The Perth rental market’s vacancy rate has dropped to 1.6 per cent, which is the lowest it has been since March 2008.
REIWA President Damian Collins said a vacancy rate around three per cent is generally considered to create a good balance between supply and demand.
“The vacancy rate has remained below three per cent for 21 consecutive months, which has ensured rents generally started to stabilise after the post mining boom downturn,” Mr Collins said.
“However, with it now sitting below two per cent, we are starting to see the impacts of limited stock, and it is only a matter of time before rents rise. In some areas, agents are reporting rents are already on the move up.
“We are also seeing vacancy rates decline in the regions, with some areas experiencing a vacancy rate lower than Perth, such as Albany and Kalgoorlie which are now at 0.9 per cent.”
Rental stock on reiwa.com
In July, there were 3,553 properties for rent on reiwa.com, which is 50 per cent less than what was available in July 2019 and it is creating competition amongst prospective tenants.
“There are a number of factors that may have contributed to lowering the vacancy rate, such as the lack of new supply due to investors staying out of the market, expats returning back to WA, and investors selling their investment properties,” Mr Collins said.
Rental searches on reiwa.com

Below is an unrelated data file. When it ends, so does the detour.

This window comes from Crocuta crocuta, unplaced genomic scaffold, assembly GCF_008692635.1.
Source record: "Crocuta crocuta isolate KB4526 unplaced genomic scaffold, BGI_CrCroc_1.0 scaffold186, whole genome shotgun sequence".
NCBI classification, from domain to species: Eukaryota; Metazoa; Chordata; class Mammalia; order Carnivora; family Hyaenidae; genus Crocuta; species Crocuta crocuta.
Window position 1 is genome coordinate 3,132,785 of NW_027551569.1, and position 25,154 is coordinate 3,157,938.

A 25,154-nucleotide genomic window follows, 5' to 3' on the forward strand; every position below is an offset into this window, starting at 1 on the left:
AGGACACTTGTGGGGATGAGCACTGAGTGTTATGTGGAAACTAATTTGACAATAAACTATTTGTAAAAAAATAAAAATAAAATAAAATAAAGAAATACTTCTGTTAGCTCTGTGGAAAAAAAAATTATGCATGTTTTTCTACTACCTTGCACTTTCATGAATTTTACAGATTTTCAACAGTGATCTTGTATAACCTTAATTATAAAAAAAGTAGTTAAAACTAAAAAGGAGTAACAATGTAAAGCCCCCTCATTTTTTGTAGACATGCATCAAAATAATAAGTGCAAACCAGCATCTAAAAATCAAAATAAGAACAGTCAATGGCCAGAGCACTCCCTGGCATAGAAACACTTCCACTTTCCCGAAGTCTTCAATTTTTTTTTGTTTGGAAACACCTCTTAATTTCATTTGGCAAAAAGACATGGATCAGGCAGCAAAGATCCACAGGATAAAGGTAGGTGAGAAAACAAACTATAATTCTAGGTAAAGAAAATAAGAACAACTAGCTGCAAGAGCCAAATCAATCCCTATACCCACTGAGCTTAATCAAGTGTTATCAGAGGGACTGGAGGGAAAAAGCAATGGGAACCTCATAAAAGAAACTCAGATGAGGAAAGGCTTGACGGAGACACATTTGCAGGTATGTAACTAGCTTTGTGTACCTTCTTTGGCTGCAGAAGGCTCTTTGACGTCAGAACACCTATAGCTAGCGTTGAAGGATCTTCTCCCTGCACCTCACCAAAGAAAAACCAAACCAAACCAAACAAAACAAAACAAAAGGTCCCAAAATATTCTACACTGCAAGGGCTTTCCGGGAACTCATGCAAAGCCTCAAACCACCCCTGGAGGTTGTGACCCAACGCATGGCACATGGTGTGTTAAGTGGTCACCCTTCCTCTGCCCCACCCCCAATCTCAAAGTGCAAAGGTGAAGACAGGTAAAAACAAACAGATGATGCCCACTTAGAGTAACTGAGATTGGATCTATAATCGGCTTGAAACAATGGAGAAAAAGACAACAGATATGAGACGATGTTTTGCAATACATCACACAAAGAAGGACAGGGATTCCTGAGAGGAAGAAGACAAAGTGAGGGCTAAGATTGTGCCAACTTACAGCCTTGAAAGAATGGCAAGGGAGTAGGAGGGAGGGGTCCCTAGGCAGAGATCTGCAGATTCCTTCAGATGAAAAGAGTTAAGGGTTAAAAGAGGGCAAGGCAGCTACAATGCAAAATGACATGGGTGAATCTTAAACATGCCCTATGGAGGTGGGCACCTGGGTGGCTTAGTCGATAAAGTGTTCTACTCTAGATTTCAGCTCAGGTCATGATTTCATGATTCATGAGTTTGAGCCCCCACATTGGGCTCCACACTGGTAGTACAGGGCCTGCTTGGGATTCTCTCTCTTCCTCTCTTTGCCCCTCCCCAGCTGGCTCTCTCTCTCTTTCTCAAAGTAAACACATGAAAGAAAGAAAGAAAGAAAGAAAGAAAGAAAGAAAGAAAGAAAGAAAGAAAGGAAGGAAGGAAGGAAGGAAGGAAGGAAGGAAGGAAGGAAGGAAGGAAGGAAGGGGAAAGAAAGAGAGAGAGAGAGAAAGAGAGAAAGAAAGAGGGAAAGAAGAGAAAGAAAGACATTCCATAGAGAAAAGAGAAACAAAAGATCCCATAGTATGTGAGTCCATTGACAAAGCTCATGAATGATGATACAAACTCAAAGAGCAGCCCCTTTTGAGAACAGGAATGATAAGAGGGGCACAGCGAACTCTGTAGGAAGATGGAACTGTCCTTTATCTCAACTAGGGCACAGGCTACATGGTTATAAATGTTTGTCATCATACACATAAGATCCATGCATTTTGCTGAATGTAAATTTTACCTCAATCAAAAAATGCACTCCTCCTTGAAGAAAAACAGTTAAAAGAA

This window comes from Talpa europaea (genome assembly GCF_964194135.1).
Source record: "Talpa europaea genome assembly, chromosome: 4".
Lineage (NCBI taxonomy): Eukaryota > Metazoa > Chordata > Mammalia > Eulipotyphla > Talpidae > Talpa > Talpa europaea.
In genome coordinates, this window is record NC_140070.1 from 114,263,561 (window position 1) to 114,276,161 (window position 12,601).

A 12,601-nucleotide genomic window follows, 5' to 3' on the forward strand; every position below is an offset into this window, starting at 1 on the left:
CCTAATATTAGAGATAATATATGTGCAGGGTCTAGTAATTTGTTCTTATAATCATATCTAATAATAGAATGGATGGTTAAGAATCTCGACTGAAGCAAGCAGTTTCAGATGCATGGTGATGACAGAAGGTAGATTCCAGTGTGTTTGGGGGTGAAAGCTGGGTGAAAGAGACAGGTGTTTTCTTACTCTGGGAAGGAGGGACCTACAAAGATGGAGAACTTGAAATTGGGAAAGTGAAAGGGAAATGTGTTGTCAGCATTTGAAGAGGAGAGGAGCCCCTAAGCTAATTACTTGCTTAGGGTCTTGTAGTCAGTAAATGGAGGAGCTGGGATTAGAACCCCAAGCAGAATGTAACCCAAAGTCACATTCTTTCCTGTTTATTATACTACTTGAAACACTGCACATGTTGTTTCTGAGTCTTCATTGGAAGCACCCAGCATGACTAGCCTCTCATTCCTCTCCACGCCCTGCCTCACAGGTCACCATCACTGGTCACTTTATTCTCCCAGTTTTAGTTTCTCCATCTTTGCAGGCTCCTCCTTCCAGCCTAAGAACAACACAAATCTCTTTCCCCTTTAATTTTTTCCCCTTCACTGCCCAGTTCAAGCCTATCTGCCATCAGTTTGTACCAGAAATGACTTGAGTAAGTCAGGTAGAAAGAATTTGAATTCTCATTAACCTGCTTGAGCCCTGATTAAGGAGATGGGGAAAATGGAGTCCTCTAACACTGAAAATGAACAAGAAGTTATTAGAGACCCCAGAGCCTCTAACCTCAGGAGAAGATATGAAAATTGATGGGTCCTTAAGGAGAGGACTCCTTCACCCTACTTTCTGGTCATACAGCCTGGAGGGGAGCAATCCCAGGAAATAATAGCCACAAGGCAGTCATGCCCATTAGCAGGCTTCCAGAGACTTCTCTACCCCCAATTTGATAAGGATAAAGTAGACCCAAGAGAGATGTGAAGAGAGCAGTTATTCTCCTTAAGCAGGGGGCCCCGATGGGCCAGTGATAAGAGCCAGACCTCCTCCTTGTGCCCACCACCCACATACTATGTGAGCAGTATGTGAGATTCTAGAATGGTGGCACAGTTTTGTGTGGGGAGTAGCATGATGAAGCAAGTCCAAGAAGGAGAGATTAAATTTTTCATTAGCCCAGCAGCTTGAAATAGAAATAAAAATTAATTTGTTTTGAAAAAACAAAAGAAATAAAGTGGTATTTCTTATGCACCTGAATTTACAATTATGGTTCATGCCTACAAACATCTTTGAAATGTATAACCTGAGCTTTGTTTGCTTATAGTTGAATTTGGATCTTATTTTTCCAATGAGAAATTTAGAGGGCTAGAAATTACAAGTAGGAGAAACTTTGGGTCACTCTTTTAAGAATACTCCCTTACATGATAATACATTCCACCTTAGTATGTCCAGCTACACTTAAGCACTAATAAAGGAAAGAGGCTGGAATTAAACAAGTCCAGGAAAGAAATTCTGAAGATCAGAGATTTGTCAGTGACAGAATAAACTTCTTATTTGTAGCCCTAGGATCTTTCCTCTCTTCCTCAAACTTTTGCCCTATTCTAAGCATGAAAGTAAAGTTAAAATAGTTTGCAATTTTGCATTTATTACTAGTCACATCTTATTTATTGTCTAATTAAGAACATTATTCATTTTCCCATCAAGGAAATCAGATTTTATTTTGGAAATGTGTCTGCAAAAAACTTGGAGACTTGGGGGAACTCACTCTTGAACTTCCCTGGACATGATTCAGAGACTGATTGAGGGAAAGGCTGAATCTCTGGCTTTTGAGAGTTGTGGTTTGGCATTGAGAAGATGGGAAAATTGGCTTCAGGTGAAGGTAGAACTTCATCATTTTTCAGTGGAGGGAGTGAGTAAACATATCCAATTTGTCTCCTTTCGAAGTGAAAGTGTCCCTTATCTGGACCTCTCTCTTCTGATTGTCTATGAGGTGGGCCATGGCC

According to reiwa.com data, there were 726,688 searches conducted for rental properties in WA during July demonstrating rental properties are in high demand, with Scarborough the top searched suburb (16,029 searches), followed by South Perth (12,341), Mandurah (11,901), Joondalup (11,792) and Subiaco (11,609).
Impacts of COVID-19
With the review of the Residential Tenancies (COVID-19 Response) Act 2020 coming up, it’s vital that the government remove all restrictions and limitations for non COVID-19 affected tenants.
“Investors are concerned about returning to the market due to the limitations on their ability to put rents to market and evict tenants who do not pay their rent. While we’d prefer to see the legislation lapse in its entirety, if there is an extension, it must be for the very small number of tenants still affected,” Mr Collins said.
“If we don’t encourage investors back into the market, then the rental shortage will only get worse.”
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